Christoph Vandewiele takes us on a tour along his favorite running spots and immerses us in his busy life. A man with many passions who is switching topics between ultra running, marketing innovation, business and life and talking about each of them with equal enthusiasm.
Tell us about your experience at the Marathon des Sables
It was insanely beautiful! But hard. There were lots of sandstorms. Also the distance was longer than the previous years, which made this one of the toughest editions ever. Some people were completely overdoing it. For example, on the second day I already saw someone receiving intravenous infusions. The guy didn’t even remember his own name. That was my first reality-check and I asked myself the question: how far do I want to go? Is it worth to take such a toll on my body?
From then on, I tried to enjoy more, I started taking more pictures and I saved my energy for day 4 and 6, for the long stage (80 km) and the fast marathon day. The problem is, when you train for months, that once the race starts, you would do anything to finish and you tend to forget the consequences of your actions. I’m always trying to avoid such ‘tunnel vision’ by setting hard limits in advance. For example, when I climbed Matterhorn with a friend, we agreed upon strict rules about the timing and weather conditions in which we would continue or turn back. Similarly, when I started my business, I decided for myself that my finances had to be healthy for 3 years in a row otherwise I would stop. Luckily, I made it.
Can you tell us somewhat more about your business?
I’m doing a lot of things, but all are related to marketing strategy. With my company Private Consulting, I’m doing marketing and business innovation consulting. I also help startups to find investors, or investors to find interesting projects. Next to that, I’m teaching marketing innovation at Thomas More Media and Business School in Mechelen.
On the second day I already saw someone receiving intravenous infusions. The guy didn’t even remember his own name. That was my first reality-check.
How did you decide to start your own company?
I was previously employed by different large advertising agencies, working for multinationals like Unilever, PlayStation,… These were interesting places to gain experience, but after a while I was tired of working for another boss. The switch to my own company actually went really smooth because of the network that I had acquired. Many knew me already and when you’re good at something, people will find you anyway.
Didn’t you find it hard to switch from a context of multinationals to SMEs?
No, not at all. I found it liberating. When you’re working with a third generation family business, you can really work on long-term strategy. Compared to managers in a multinational who only care about the financial results in 2 to 5 years, they have a much longer vision of how they can take their grandfather’s project to the next level. They are also much more passionate about their project, and it is this passion that really makes the difference.
How do you find time for all these different projects?
I love them all so much that I wouldn’t be able to give up one of them. In addition, they’re also complementing each other. When I’m teaching, I’m often referring to real cases coming from a consulting project I’m working on. Sometimes students come up with a really great idea, in which case I might invite them to present it in front of the client.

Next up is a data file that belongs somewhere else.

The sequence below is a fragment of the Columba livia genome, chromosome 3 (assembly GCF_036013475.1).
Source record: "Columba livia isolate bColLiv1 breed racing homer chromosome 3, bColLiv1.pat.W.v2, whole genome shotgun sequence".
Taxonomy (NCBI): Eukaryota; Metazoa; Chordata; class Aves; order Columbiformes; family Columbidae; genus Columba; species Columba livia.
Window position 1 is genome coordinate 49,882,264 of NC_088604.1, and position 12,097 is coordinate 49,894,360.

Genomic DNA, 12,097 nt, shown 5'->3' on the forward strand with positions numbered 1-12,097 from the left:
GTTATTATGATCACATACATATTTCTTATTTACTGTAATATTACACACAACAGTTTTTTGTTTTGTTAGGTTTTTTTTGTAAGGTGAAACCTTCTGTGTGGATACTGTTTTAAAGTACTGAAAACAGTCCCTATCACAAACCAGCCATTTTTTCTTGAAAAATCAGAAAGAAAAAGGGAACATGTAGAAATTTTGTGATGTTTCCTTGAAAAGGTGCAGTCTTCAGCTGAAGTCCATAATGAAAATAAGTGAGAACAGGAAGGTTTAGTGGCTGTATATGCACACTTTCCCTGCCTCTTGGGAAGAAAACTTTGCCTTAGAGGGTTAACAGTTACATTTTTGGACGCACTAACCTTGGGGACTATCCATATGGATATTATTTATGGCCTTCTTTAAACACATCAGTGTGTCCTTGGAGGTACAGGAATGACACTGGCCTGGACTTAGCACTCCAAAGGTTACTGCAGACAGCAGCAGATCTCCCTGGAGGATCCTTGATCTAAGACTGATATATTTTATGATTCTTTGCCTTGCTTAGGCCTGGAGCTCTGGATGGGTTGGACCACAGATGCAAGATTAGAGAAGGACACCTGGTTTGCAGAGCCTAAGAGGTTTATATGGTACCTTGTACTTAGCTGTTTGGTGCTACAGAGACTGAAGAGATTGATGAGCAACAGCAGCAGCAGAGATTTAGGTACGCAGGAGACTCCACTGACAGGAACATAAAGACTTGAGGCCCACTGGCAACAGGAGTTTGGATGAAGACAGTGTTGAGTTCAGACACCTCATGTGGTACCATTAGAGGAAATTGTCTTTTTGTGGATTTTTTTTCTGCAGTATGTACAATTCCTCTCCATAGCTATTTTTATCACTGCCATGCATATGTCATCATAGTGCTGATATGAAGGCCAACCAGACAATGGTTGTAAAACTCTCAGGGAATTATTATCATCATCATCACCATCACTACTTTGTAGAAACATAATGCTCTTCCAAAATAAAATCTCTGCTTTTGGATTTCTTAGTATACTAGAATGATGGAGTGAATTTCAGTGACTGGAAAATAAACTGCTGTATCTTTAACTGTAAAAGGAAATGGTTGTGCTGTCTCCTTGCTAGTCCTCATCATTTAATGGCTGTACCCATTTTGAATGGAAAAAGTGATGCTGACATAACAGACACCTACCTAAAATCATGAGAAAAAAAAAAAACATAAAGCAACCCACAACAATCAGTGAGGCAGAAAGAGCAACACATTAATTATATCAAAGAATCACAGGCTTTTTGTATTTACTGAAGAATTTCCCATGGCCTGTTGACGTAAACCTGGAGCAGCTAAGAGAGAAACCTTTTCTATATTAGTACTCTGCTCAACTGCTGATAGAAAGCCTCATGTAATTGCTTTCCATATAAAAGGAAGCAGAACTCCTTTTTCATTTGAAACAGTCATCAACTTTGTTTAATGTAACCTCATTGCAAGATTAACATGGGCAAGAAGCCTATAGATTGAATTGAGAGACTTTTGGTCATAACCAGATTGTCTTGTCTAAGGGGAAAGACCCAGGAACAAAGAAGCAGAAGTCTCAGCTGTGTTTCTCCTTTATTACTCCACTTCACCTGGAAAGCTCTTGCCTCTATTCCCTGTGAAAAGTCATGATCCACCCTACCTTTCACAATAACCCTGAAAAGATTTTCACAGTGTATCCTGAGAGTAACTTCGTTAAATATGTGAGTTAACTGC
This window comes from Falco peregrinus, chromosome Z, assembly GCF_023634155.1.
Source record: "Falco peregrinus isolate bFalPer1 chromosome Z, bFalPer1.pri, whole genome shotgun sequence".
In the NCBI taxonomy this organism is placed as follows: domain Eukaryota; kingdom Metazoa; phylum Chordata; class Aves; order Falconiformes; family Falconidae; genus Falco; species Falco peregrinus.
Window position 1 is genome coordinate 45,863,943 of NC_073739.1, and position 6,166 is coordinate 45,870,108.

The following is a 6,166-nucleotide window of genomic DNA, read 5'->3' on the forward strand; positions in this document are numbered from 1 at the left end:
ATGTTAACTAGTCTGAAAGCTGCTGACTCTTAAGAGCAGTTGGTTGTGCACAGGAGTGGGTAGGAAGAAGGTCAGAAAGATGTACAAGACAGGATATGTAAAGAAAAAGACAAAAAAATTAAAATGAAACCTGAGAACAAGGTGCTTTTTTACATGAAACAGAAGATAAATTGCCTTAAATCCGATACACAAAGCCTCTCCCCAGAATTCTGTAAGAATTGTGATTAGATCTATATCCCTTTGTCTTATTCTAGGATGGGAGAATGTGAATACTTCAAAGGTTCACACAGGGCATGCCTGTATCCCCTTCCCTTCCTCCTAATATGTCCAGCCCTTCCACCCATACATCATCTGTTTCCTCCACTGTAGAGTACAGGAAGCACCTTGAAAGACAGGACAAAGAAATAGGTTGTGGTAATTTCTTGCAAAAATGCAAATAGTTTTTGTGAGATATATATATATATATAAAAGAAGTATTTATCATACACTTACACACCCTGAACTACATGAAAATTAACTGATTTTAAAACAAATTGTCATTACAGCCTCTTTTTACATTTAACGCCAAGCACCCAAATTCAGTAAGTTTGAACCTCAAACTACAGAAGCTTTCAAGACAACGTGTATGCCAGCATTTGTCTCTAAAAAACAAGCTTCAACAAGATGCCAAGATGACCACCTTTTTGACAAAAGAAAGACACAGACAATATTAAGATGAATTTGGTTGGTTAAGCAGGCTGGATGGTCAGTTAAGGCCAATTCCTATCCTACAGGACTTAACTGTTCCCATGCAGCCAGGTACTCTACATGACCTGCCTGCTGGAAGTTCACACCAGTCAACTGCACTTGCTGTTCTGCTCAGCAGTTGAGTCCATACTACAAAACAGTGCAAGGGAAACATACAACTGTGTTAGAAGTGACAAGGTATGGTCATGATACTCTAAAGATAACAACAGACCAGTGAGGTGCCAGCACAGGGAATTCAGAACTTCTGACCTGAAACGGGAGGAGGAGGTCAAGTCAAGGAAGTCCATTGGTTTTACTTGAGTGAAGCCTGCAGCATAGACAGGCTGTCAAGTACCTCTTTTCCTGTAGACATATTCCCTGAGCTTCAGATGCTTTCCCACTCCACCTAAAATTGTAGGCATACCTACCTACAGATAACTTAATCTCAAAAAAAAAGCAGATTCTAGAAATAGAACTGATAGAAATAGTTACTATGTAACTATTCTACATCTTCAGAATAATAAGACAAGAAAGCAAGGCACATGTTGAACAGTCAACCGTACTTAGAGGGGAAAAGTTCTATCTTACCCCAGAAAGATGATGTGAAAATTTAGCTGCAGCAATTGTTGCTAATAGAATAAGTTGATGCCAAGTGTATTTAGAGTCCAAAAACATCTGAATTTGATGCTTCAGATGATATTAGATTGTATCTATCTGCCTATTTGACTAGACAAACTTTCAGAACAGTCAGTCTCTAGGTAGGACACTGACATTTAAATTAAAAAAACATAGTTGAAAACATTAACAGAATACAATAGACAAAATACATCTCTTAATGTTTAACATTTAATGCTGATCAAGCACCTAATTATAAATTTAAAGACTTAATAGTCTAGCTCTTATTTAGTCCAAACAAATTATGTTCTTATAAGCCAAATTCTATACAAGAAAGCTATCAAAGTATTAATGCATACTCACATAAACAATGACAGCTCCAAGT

People also ask me where I find the time to go running for 3 or 4 hours but I don’t have the impression that I’m losing time with it. On the contrary, running helps me to clear my busy mind and focus on one single project. Instead of sitting in front of my desk, I’m working on the case while on the tracks.
Artists have always used artificial forms of drugs in search of creativity. Well, if you respect your body, you should be grateful for the endorphins that it produces. Most people know them from the runners high, but they also help me to find new solutions, to think out of the box and be creative.
One of the things you do is screening startup projects for investors. What are the most common mistakes you encounter?
I see a lot of ambitious people, but I have the impression that young people are not so hard on themselves anymore. When you’re working on a project, you always have to deconstruct it till the bottom. Ask yourself all the hard questions and don’t wait till the investors do. Also very important is to extract the very essence of your idea. Which part of the market isn’t currently served and what is your solution to it? Make that your lighthouse to guide you and don’t get tempted by all the other lights that you’ll start seeing anywhere down the road. These might become little projects once you’re started, but at first you need to focus on your lighthouse.
And finally, one last advice: it’s the idea that counts, not the packaging. It doesn’t make sense to start working on a fancy website if your idea isn’t ready yet. A good investor will see through this kind of superficial tricks. On the other hand, a bright idea that is quickly sketched on the back of a beer card is still a good idea.
To finalize, do you have anything to add?
Young people should really think hard about what they want from their life and not so much what they think society expects from them. But above all: Dive in, get your hands dirty, try stuff and make mistakes!
Want to work with Christoph Vandewiele?
Go to www.privateconsulting.be
Got an elevator pitch you desperately want to present?
Put on your running shoes and go for a run with Christoph. He promised us the first 10 miles are pro bono 😉